Three months from now, it will be a full year since we last took it upon ourselves to explore and compare mobile browsers in depth
. This time around, we'll be kicking things into a higher gear. Heck, it's probably fair to say that this is a whole new ballgame, as the scope of examined categories is far larger. Said otherwise, while you and us will revisit the same type of synthetic and real world performance benchmarks, along with functionality, and features, general UI responsiveness and design will, this time around, also factor in.
We had to take shortcuts, though. Simply put, there are just way too many browser apps available right now, and that makes it practically impossible to examine them all well enough. So we had to pick. But instead of simply relying on popularity, or speed, or features, we thought it's best to cover the entire spectrum, and also include newcomers, that may not have yet won themselves massive audiences, but chances are, they will.
But enough with the disclaimers. Let's talk facts.
Note: The test device of choice is the OnePlus One.
Interface and design
Last time we explored mobile Android browsers, the focus was on speed. That made a lot of sense back then, especially considering that less than a year ago, poor performance was still an overarching issue with most low-to-mid range smartphones. Today, things are different, and even the cheapest devices out there are speedy enough to mostly swing the discussion in the other direction -- the design of the interface, and how easy it is to use.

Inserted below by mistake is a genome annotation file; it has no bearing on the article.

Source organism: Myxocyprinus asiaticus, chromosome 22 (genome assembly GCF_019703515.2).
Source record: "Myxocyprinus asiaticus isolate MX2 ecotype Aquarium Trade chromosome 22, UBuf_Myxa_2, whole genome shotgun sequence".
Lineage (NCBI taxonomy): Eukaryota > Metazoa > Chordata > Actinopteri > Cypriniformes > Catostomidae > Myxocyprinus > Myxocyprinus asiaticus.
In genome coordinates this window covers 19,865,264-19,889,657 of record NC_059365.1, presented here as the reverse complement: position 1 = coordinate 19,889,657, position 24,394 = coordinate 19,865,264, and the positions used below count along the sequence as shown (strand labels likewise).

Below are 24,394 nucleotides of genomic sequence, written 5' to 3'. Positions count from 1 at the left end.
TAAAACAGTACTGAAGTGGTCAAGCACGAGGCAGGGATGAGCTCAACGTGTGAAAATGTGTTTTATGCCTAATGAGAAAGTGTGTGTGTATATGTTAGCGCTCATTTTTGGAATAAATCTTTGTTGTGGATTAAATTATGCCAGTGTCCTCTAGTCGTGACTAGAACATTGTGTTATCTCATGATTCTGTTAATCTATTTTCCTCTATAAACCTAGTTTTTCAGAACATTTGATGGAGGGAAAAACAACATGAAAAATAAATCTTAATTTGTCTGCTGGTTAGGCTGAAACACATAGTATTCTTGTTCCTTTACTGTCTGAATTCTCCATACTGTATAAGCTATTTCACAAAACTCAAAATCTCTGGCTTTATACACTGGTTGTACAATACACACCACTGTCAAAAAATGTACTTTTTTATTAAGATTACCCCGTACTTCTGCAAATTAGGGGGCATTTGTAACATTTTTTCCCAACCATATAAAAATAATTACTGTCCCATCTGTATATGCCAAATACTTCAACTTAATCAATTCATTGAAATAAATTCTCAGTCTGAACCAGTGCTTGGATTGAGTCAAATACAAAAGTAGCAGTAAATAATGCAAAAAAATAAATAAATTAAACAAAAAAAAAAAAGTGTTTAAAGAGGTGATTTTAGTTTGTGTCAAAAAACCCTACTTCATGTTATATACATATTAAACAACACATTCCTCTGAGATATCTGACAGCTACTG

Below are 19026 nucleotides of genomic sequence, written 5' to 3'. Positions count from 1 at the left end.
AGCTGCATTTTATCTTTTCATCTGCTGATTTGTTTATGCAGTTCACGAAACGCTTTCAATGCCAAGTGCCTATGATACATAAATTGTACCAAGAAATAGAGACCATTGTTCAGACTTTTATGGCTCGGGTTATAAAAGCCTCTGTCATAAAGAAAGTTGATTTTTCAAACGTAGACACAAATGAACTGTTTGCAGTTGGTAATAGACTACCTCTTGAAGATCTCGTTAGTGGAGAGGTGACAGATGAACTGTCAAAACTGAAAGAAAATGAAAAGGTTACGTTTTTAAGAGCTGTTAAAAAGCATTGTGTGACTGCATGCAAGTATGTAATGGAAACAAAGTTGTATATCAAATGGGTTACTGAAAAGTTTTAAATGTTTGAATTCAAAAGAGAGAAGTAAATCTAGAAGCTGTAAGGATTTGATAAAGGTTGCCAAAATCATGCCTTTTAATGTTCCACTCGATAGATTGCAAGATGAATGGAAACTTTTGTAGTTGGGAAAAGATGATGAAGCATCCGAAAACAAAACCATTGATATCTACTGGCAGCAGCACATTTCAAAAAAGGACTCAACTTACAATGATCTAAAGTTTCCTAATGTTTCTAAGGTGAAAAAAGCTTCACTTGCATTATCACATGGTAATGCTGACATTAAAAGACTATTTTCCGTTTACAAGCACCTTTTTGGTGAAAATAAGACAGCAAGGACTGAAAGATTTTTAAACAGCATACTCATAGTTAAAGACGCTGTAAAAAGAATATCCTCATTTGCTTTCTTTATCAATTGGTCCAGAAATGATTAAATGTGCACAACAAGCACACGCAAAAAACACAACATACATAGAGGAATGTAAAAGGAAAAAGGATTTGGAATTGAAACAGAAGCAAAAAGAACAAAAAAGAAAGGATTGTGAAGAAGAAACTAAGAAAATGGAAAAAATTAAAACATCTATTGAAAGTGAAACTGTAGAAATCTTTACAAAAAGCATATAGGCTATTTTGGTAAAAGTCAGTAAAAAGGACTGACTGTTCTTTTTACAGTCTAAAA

In general, it's absolutely correct to say that this is an area that has seen pretty much zero change in a long time -- what we have on our mobile devices is, for the most part, a miniaturized version of our desktop browsers. We have an address bar on top, tabs usually sit there too, and a giant box of white space waiting to be filled with content. We found it absolutely strange that of all the browsers we've tested, including the ones that didn't make the shortlist, only Habit Browser had the address bar located on the bottom, thus making it easy to reach. We're not saying its implementation is perfect, but with the average Android phone now dangerously close to the 5-inch mark, this is becoming an issue. But let's talk about the contestants in turn -- go right ahead into the slideshow below.
Best Android browsers: Interface and design
Best Android browsers: Interface and design
Most of you will have come to know Google's Chrome browser by now, especially since most manufacturers ship their phones with the app included by default. But to say that the design of Chrome is anything close to a defining point would be completely wrong -- it's fairly pleasant to use and speedy, but nothing really sets it apart in terms of its UI.
Thankfully, this typical of Google approach also means that the browser is, honestly, completely problem-free. It does not lag when navigating pages or the interface. Panning, zooming, all of that is also done without a hitch, regardless if you're browsing an image-heavy page, or not (to the extent that your hardware can keep up, of course). None of that, however, gives Chrome a character -- you get the feeling that you're operating a tool, and that's not necessarily the case with the rest of apps on this list.
Some of the browsers we'll talk about today are exclusive to Android, but that's not the case with Firefox (nor Chrome or Opera). The wealth of experience of the team behind Firefox at Mozilla Corp. means that Firefox for Android is, for most, an easy sell.